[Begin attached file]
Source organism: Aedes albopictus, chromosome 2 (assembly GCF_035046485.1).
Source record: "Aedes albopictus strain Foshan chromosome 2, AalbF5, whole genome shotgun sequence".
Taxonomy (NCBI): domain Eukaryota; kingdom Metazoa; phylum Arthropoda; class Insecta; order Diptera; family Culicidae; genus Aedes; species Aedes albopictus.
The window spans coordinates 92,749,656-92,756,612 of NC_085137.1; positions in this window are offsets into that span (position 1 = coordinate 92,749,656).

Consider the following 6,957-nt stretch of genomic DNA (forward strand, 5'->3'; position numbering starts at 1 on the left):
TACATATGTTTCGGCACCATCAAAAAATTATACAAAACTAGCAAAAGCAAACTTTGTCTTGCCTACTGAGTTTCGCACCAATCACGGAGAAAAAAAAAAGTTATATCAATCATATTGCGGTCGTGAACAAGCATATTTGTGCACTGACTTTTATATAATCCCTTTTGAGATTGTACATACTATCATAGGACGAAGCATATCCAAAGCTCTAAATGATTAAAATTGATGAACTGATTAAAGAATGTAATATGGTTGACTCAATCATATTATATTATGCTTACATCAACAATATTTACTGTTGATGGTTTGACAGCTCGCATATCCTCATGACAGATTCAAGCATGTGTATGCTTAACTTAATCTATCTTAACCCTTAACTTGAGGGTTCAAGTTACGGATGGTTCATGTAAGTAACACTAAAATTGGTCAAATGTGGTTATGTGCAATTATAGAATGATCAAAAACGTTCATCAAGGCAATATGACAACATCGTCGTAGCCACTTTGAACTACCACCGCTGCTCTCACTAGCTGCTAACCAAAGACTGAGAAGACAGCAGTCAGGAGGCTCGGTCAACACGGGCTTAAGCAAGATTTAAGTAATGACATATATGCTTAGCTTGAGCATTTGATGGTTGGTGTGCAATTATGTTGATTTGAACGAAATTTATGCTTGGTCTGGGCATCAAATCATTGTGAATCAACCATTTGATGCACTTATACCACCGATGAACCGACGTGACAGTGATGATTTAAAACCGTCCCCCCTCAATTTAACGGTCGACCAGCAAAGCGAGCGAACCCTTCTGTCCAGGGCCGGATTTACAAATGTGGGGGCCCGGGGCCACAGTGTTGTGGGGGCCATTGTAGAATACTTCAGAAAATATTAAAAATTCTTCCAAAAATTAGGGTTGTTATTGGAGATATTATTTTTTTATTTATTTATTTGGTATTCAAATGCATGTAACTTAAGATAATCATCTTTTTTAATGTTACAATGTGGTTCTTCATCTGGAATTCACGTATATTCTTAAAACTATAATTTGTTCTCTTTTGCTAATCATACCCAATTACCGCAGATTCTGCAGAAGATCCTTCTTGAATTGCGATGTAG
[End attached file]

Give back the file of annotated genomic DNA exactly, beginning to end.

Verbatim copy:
Source organism: Aedes albopictus, chromosome 2 (assembly GCF_035046485.1).
Source record: "Aedes albopictus strain Foshan chromosome 2, AalbF5, whole genome shotgun sequence".
Taxonomy (NCBI): domain Eukaryota; kingdom Metazoa; phylum Arthropoda; class Insecta; order Diptera; family Culicidae; genus Aedes; species Aedes albopictus.
The window spans coordinates 92,749,656-92,756,612 of NC_085137.1; positions in this window are offsets into that span (position 1 = coordinate 92,749,656).

Consider the following 6,957-nt stretch of genomic DNA (forward strand, 5'->3'; position numbering starts at 1 on the left):
TACATATGTTTCGGCACCATCAAAAAATTATACAAAACTAGCAAAAGCAAACTTTGTCTTGCCTACTGAGTTTCGCACCAATCACGGAGAAAAAAAAAAGTTATATCAATCATATTGCGGTCGTGAACAAGCATATTTGTGCACTGACTTTTATATAATCCCTTTTGAGATTGTACATACTATCATAGGACGAAGCATATCCAAAGCTCTAAATGATTAAAATTGATGAACTGATTAAAGAATGTAATATGGTTGACTCAATCATATTATATTATGCTTACATCAACAATATTTACTGTTGATGGTTTGACAGCTCGCATATCCTCATGACAGATTCAAGCATGTGTATGCTTAACTTAATCTATCTTAACCCTTAACTTGAGGGTTCAAGTTACGGATGGTTCATGTAAGTAACACTAAAATTGGTCAAATGTGGTTATGTGCAATTATAGAATGATCAAAAACGTTCATCAAGGCAATATGACAACATCGTCGTAGCCACTTTGAACTACCACCGCTGCTCTCACTAGCTGCTAACCAAAGACTGAGAAGACAGCAGTCAGGAGGCTCGGTCAACACGGGCTTAAGCAAGATTTAAGTAATGACATATATGCTTAGCTTGAGCATTTGATGGTTGGTGTGCAATTATGTTGATTTGAACGAAATTTATGCTTGGTCTGGGCATCAAATCATTGTGAATCAACCATTTGATGCACTTATACCACCGATGAACCGACGTGACAGTGATGATTTAAAACCGTCCCCCCTCAATTTAACGGTCGACCAGCAAAGCGAGCGAACCCTTCTGTCCAGGGCCGGATTTACAAATGTGGGGGCCCGGGGCCACAGTGTTGTGGGGGCCATTGTAGAATACTTCAGAAAATATTAAAAATTCTTCCAAAAATTAGGGTTGTTATTGGAGATATTATTTTTTTATTTATTTATTTGGTATTCAAATGCATGTAACTTAAGATAATCATCTTTTTTAATGTTACAATGTGGTTCTTCATCTGGAATTCACGTATATTCTTAAAACTATAATTTGTTCTCTTTTGCTAATCATACCCAATTACCGCAGATTCTGCAGAAGATCCTTCTTGAATTGCGATGTAG